Monday, 26 October 2020



While official numbers on poverty in 2020 will not be available until 2022, it is not difficult to imagine the economic impact COVID-19 has created for many Canadians, and disproportionally more problems for those with much less. Many found themselves with fewer work opportunities or were simply laid off. This resulted in the rise of unmet health needs, food insecurity, and unmet housing needs to name a few. Additionally, students of such families faced the academic disadvantages of school closures, as well as the increased stress and strain of self-isolation and social distancing.

 

 

These adverse childhood experiences (ACEs) are potentially stressful, traumatic events that can have negative, lasting effects on health and general well-being. Studies have shown that the more adversities someone experiences, the higher the likelihood they will have serious mental and physical health problems later in life. While poverty is not a category on the ACE questionnaire, it is easy to see how poverty (with the effects of COVID-19 acting as a multiplier) could accelerate the risk and push towards the nine adverse experiences listed.

 

 

According to the World Bank, the pandemic could push as many as 115 million people into poverty worldwide. In his address in April of this year, UN Secretary-General António Guterres stated that “the world cannot afford a lost generation of youth, their lives set back by COVID-19 and their voices stifled by a lack of participation.” The risk of inaction is simply too great.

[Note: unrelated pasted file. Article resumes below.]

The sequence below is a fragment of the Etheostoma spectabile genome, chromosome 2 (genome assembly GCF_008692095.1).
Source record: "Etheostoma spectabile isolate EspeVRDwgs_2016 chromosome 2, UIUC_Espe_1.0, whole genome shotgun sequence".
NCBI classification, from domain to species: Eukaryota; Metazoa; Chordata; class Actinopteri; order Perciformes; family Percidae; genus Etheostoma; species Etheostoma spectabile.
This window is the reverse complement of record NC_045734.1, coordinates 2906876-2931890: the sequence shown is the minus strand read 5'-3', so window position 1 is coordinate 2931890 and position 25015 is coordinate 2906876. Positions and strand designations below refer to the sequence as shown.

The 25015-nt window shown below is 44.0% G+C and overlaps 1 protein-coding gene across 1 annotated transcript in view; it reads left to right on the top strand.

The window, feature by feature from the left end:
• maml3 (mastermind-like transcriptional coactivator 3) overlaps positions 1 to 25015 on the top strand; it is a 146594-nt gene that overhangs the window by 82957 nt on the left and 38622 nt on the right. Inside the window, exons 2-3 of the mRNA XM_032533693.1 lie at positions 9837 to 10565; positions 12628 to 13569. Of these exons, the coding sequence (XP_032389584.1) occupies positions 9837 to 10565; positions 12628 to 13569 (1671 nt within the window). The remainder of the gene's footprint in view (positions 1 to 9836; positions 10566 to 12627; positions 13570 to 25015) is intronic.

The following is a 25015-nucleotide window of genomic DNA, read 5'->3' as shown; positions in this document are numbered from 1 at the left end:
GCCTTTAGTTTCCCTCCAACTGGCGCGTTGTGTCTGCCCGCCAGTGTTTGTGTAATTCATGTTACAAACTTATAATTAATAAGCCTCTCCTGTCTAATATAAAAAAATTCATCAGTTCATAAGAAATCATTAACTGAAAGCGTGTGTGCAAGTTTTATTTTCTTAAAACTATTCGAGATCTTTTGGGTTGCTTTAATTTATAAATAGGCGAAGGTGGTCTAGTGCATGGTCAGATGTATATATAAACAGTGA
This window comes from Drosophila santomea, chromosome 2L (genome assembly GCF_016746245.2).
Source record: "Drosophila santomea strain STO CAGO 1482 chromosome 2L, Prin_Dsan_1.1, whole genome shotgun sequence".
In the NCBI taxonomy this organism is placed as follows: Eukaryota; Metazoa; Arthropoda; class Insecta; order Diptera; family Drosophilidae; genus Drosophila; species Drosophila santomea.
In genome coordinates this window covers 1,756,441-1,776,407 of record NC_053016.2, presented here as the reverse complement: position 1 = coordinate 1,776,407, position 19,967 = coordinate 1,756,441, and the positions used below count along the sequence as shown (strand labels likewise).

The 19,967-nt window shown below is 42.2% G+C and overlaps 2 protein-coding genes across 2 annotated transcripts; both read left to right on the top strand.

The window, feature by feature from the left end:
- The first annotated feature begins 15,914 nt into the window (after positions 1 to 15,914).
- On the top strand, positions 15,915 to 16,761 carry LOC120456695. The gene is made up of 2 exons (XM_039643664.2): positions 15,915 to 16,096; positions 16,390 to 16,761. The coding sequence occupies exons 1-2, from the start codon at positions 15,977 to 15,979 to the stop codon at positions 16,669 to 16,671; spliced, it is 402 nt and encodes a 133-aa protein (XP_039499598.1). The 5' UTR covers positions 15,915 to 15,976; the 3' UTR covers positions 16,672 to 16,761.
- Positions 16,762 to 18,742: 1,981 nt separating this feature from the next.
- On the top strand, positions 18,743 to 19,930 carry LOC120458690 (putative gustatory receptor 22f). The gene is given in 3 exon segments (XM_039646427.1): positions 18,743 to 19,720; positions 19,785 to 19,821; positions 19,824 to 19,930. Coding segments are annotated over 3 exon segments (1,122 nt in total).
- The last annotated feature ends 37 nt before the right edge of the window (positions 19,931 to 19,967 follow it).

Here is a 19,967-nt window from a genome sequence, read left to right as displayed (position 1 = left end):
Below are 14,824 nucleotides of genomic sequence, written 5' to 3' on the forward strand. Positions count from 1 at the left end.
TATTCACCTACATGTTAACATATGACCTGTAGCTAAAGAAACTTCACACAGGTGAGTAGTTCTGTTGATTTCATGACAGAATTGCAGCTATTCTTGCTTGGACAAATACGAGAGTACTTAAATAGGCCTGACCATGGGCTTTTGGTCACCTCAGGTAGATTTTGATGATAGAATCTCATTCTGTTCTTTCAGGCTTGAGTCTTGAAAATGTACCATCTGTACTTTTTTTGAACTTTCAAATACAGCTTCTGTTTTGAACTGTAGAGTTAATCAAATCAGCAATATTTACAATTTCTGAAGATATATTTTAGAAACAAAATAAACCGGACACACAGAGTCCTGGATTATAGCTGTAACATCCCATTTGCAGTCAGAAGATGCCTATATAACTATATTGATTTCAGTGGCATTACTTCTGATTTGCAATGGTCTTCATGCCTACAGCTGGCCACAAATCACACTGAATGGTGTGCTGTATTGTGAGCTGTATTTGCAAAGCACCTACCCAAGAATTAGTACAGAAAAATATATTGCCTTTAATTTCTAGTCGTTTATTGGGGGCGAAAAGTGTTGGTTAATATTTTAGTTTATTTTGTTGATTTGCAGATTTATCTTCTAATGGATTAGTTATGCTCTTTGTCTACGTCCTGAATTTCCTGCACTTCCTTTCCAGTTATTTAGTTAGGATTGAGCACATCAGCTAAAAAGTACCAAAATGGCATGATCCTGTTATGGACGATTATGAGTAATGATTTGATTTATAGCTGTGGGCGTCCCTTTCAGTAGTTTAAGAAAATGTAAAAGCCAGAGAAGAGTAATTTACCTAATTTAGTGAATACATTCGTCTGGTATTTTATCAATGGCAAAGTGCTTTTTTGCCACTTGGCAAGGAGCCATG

•  Marcus Tse, Economic Justice Action Group

 

 

 

The BCTF has named November Antipoverty Month. As teachers, we know firsthand the effects of poverty on our students. Please take the time to look through this month’s Seeds of Social Justice and use the resources, book the workshops, apply for grants, and continue to be part of the solution.

 

 

The Committee for Action on Social Justice’s Economic Justice Action Group has created a set of resources for Antipoverty Month which are posted on the BCTF website. See below for details. This edition of Seeds of Social Justice also links you to our many in-house resources, which help us work towards systemic change, as well as to our alliance partners who work hard every day to do the same.

 

 

 

November

5–11: Veteran’s Week

11: Remembrance Day

17–23: BC Multiculturalism Week

20: National Child Day

20: Transgender Day of Remembrance

25: International Day for the Elimination of Violence Against Women—16 days of action begins

27: Buy Nothing Day

 


No comments:

Post a comment